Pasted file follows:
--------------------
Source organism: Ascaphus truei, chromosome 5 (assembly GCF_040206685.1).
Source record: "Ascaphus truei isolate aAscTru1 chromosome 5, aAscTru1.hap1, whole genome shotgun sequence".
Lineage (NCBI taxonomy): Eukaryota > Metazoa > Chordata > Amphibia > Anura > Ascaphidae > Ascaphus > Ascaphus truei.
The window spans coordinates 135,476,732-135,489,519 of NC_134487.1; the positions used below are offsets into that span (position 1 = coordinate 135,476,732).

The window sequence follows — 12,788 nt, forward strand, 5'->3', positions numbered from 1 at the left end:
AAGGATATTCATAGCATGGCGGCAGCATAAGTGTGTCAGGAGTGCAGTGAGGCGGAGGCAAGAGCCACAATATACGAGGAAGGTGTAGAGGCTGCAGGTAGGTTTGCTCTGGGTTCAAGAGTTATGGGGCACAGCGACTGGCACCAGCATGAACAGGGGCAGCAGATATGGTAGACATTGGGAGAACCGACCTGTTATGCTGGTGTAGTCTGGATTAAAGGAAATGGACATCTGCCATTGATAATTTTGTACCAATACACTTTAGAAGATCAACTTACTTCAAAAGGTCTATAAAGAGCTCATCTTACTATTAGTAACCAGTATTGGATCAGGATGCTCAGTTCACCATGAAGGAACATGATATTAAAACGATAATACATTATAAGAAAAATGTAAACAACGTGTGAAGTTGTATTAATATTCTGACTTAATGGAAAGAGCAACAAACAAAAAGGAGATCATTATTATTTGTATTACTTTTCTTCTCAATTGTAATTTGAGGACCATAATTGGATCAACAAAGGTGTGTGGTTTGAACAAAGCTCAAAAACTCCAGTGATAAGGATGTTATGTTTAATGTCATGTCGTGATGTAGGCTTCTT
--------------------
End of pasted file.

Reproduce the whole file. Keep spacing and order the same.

Source organism: Ascaphus truei, chromosome 5 (assembly GCF_040206685.1).
Source record: "Ascaphus truei isolate aAscTru1 chromosome 5, aAscTru1.hap1, whole genome shotgun sequence".
Lineage (NCBI taxonomy): Eukaryota > Metazoa > Chordata > Amphibia > Anura > Ascaphidae > Ascaphus > Ascaphus truei.
The window spans coordinates 135,476,732-135,489,519 of NC_134487.1; the positions used below are offsets into that span (position 1 = coordinate 135,476,732).

The window sequence follows — 12,788 nt, forward strand, 5'->3', positions numbered from 1 at the left end:
AAGGATATTCATAGCATGGCGGCAGCATAAGTGTGTCAGGAGTGCAGTGAGGCGGAGGCAAGAGCCACAATATACGAGGAAGGTGTAGAGGCTGCAGGTAGGTTTGCTCTGGGTTCAAGAGTTATGGGGCACAGCGACTGGCACCAGCATGAACAGGGGCAGCAGATATGGTAGACATTGGGAGAACCGACCTGTTATGCTGGTGTAGTCTGGATTAAAGGAAATGGACATCTGCCATTGATAATTTTGTACCAATACACTTTAGAAGATCAACTTACTTCAAAAGGTCTATAAAGAGCTCATCTTACTATTAGTAACCAGTATTGGATCAGGATGCTCAGTTCACCATGAAGGAACATGATATTAAAACGATAATACATTATAAGAAAAATGTAAACAACGTGTGAAGTTGTATTAATATTCTGACTTAATGGAAAGAGCAACAAACAAAAAGGAGATCATTATTATTTGTATTACTTTTCTTCTCAATTGTAATTTGAGGACCATAATTGGATCAACAAAGGTGTGTGGTTTGAACAAAGCTCAAAAACTCCAGTGATAAGGATGTTATGTTTAATGTCATGTCGTGATGTAGGCTTCTT